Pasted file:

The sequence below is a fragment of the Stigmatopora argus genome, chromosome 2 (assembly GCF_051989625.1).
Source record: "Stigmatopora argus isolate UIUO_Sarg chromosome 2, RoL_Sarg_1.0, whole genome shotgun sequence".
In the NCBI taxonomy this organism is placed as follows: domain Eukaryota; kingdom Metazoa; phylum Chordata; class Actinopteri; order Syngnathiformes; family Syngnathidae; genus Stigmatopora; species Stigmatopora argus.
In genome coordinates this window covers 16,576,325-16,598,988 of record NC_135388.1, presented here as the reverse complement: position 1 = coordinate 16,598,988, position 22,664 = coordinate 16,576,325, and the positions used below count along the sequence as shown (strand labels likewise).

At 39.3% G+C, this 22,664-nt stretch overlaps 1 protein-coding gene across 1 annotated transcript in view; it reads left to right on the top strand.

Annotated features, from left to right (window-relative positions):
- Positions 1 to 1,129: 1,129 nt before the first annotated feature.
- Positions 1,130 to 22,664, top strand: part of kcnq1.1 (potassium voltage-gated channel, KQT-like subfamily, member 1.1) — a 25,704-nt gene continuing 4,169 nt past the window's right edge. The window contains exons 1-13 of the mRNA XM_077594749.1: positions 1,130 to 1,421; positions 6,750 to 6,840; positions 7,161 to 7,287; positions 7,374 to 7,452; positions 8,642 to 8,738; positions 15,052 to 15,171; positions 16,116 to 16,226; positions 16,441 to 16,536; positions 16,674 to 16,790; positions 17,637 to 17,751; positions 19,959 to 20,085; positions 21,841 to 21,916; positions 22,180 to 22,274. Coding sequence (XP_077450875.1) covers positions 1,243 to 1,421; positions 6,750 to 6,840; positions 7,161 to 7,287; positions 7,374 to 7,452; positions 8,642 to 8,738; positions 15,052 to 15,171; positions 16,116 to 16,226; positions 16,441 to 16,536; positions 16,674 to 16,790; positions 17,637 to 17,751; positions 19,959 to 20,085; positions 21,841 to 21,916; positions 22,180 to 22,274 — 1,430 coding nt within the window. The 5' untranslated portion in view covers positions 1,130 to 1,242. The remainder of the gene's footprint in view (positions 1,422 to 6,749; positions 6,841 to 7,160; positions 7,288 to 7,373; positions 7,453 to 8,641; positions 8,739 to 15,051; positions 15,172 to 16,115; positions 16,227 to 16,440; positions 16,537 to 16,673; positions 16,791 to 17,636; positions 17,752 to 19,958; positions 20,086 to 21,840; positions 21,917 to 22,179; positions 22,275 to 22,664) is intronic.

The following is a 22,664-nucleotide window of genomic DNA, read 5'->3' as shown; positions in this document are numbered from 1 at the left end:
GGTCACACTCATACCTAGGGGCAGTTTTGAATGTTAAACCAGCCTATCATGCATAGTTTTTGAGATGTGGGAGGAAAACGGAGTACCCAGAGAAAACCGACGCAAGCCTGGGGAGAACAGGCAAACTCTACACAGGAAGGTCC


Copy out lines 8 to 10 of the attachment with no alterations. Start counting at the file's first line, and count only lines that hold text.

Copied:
- Positions 1,130 to 22,664, top strand: part of kcnq1.1 (potassium voltage-gated channel, KQT-like subfamily, member 1.1) — a 25,704-nt gene continuing 4,169 nt past the window's right edge. The window contains exons 1-13 of the mRNA XM_077594749.1: positions 1,130 to 1,421; positions 6,750 to 6,840; positions 7,161 to 7,287; positions 7,374 to 7,452; positions 8,642 to 8,738; positions 15,052 to 15,171; positions 16,116 to 16,226; positions 16,441 to 16,536; positions 16,674 to 16,790; positions 17,637 to 17,751; positions 19,959 to 20,085; positions 21,841 to 21,916; positions 22,180 to 22,274. Coding sequence (XP_077450875.1) covers positions 1,243 to 1,421; positions 6,750 to 6,840; positions 7,161 to 7,287; positions 7,374 to 7,452; positions 8,642 to 8,738; positions 15,052 to 15,171; positions 16,116 to 16,226; positions 16,441 to 16,536; positions 16,674 to 16,790; positions 17,637 to 17,751; positions 19,959 to 20,085; positions 21,841 to 21,916; positions 22,180 to 22,274 — 1,430 coding nt within the window. The 5' untranslated portion in view covers positions 1,130 to 1,242. The remainder of the gene's footprint in view (positions 1,422 to 6,749; positions 6,841 to 7,160; positions 7,288 to 7,373; positions 7,453 to 8,641; positions 8,739 to 15,051; positions 15,172 to 16,115; positions 16,227 to 16,440; positions 16,537 to 16,673; positions 16,791 to 17,636; positions 17,752 to 19,958; positions 20,086 to 21,840; positions 21,917 to 22,179; positions 22,275 to 22,664) is intronic.

The following is a 22,664-nucleotide window of genomic DNA, read 5'->3' as shown; positions in this document are numbered from 1 at the left end:
GGTCACACTCATACCTAGGGGCAGTTTTGAATGTTAAACCAGCCTATCATGCATAGTTTTTGAGATGTGGGAGGAAAACGGAGTACCCAGAGAAAACCGACGCAAGCCTGGGGAGAACAGGCAAACTCTACACAGGAAGGTCC